Items to be seized:  The items to be seized section is usually a list of those specific items that the Affiant knows will constitute evidence of the crime.  The items must be described “with particularity” specifying what will be seized.  Vague descriptions can result in severance and the evidence being tossed out.  More on particularity below.

Disposition of Evidence: The warrant must include instructions as to what the officers must do with any evidence they seize. Typically, the warrant will command the affiant to bring the evidence to the judge and the affiant must retain the evidence pending further order of the court. 

Note: Officers hold the evidence on behalf of the court; they may not transfer possession of it to any other person or agency without further court order. 

Warrant Authority & Criminal Violation: Most criminal codes specify that search warrants may be issued for certain types of evidence, depending on the crime under investigation being a felony or misdemeanor.  Some States only have a few authorities for the issuance of a warrant while California has 20! Officers will likely see authorities like:

  • When the property was stolen or embezzled.
  • When the property or things were used as the means of committing a felony.
  • When the property or things to be seized consist of an item or constitute evidence that tends to show a felony has been committed, or tends to show that a particular person has committed a felony.

States like California have additional authorities addressing issues like firearm seizures, DUI blood draws, GPS trackers, and vehicle data.

Special Procedures & Additional Court Orders:

The execution of a search warrant may require special procedures such as conducting the search at night, sealing the affidavit, or employing a no-knock entry method.  These special procedures are handled differently from county to county and sometimes judge to judge.  Warrants for online records would usually benefit from a non-disclosure order, an authenticity of record order and a target notification delay order.  But where do these go?  As long as the judge has a place to sign for their authorization, they can go anywhere in the document.  These special procedures and court orders are usually found on the search warrant itself, within the Attachments, or as stand-alone documents.  Modern warrants usually incorporate the special procedures within the warrant to streamline the process.  A stand-alone court order requires its own affidavit which can make the warrant application and review process tedious.  Modern warrants typical contain the text below followed by the procedure or order:

Authorization to implement special procedure(s): The Affidavit filed herewith has demonstrated legal justification for the implementation of the following special procedures which shall be employed by the officers who execute this warrant:


A search warrant affidavit is essentially the story behind the warrant.  The document outlines the facts of the case and why the Affiant knows evidence will be found at the location they are requesting to search.  The document consists of:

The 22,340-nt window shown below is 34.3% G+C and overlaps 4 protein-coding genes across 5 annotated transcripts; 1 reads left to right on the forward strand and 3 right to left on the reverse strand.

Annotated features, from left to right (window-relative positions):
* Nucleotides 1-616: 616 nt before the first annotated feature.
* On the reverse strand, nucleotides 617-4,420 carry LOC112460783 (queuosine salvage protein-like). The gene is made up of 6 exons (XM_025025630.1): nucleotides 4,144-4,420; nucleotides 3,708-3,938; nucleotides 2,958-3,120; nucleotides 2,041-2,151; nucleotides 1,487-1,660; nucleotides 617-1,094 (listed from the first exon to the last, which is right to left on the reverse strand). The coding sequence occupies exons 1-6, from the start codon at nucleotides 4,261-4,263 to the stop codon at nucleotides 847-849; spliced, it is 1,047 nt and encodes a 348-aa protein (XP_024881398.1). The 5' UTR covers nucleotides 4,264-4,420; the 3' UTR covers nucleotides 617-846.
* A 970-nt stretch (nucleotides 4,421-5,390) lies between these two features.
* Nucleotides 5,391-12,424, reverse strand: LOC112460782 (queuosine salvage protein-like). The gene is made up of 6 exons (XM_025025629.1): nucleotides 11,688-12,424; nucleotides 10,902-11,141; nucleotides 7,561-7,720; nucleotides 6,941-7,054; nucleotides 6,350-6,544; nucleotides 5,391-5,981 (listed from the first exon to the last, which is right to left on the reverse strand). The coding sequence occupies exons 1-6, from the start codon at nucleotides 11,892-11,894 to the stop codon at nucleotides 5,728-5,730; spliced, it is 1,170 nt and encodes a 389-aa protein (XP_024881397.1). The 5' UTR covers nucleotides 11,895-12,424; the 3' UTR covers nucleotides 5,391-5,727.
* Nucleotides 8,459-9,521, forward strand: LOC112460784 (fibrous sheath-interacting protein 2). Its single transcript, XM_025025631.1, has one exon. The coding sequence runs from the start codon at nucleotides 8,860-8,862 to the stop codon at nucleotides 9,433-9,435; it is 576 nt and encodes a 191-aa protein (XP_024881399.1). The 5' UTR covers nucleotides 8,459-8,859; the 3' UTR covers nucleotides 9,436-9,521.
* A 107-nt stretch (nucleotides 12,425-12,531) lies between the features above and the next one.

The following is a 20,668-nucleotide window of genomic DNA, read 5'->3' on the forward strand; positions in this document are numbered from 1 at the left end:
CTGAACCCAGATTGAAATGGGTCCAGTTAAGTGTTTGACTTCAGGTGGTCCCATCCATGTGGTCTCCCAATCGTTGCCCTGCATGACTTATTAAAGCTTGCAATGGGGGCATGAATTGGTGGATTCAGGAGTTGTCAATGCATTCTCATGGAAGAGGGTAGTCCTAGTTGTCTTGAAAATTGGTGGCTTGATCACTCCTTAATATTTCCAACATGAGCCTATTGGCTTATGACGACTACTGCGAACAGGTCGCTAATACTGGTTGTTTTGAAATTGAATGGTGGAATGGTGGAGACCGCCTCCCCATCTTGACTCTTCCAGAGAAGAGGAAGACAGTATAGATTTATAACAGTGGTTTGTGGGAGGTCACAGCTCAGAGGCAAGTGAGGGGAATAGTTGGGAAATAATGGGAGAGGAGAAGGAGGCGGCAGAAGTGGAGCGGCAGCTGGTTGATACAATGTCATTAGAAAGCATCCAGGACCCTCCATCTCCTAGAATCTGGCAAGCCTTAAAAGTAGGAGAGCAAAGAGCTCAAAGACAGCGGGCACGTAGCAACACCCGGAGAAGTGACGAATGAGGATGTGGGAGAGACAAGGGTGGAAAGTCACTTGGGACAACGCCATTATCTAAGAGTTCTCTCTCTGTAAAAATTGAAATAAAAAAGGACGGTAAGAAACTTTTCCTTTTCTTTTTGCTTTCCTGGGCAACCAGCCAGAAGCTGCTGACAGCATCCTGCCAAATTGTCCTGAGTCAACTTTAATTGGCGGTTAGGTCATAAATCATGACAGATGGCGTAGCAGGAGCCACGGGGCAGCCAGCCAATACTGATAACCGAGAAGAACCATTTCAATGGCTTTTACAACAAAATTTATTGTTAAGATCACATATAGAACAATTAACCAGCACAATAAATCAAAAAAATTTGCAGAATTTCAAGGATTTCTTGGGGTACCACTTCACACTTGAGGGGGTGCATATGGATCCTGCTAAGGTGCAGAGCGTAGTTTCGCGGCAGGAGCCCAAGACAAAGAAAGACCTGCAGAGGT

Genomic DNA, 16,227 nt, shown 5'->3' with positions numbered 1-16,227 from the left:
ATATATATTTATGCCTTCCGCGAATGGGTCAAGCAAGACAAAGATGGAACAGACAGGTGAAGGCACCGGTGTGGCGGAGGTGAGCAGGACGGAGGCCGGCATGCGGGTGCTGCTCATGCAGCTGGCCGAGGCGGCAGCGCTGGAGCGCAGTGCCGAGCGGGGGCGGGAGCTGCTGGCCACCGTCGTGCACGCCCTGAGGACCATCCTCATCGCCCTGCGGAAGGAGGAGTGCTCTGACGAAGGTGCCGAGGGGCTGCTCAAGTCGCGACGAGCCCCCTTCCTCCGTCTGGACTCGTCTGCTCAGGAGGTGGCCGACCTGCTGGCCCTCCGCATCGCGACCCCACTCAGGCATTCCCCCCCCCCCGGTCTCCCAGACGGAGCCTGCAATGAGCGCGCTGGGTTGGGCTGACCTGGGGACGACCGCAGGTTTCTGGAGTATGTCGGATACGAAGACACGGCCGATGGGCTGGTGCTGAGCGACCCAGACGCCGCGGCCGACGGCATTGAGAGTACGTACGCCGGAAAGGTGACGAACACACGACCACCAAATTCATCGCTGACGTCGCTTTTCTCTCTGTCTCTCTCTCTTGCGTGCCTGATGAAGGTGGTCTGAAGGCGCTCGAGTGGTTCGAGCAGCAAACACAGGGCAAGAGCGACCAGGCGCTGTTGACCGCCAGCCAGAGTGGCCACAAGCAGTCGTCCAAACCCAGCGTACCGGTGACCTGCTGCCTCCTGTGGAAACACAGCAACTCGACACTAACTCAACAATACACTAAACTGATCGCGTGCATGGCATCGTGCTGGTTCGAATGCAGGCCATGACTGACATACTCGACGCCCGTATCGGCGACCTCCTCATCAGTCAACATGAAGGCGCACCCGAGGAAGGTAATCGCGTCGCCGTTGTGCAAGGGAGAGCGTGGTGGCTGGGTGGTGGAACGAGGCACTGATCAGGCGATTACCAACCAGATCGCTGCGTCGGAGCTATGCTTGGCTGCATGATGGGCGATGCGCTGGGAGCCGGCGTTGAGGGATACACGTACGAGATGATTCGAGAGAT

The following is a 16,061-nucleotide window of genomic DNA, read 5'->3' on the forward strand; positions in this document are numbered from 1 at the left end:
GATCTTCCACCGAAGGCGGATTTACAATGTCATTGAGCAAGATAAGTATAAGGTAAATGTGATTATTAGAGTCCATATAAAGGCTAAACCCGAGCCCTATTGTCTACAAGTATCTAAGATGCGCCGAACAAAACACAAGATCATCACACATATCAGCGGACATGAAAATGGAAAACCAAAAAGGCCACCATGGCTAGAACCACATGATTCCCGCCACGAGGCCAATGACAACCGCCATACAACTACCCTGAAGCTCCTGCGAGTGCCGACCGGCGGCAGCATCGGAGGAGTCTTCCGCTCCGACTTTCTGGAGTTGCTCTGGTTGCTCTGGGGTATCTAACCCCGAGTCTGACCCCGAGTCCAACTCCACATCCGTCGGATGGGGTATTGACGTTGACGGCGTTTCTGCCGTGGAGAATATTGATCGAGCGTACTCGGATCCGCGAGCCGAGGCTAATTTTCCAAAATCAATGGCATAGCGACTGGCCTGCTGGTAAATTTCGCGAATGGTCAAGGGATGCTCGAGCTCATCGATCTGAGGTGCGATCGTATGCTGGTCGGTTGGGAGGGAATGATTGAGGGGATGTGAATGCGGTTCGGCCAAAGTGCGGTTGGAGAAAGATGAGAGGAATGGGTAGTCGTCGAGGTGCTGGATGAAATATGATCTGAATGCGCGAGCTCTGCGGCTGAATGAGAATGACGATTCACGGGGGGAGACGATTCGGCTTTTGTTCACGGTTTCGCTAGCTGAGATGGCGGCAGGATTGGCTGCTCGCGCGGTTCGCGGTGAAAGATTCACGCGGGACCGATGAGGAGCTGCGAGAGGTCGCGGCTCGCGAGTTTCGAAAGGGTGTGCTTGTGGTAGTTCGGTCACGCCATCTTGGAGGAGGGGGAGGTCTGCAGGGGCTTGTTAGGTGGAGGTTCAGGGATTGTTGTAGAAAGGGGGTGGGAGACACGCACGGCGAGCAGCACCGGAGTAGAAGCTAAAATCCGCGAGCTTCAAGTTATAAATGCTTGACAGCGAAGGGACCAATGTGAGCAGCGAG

(1) Statement of probable cause.

(2) Descriptions of the place to be searched and the evidence to be seized.

(3) Justification for implementing special procedures (if any).

(4) Other information required by law. 

The statement of probable cause:

Crafting the statement of probable cause is often the most challenging and time-consuming aspect of the process. The affiant must convince the judge that it is likely the evidence they’re seeking exists, that it’s currently at the location they want to search, and that it will still be there when the search is carried out.

Starting with organizing the facts, the affiant should begin by writing down the key details that will establish probable cause. This approach reduces the likelihood of missing out on important information. While it’s not about crafting a prize-winning essay, the affiant should arrange the facts in a logical order, especially in complicated cases.

Moving on to the editing and simplifying stage, the statement of probable cause doesn’t need to include every single detail officers have discovered about the crime or the suspect. Rather, it should provide the judge with enough information, both positive and negative, to make a sensible determination of probable cause.

Common Mistake: It is common to see inexperienced officers simply use their crime report as a probable cause statement.  Crime reports are often filled with cop jargon like S-Watkins or V-Stevenson identifying Watkins as a suspect and Stevenson as victim. Crime reports frequently contain details that, while important to the prosecution of the case, are irrelevant to search warrant application.

The Affiant: Normally, the affiant is the investigator who is most directly involved in the investigation and most knowledgeable about the facts outlined in the affidavit. While it’s common for peace officers to be affiants, anyone, such as a prosecutor or an informant, can assume this role.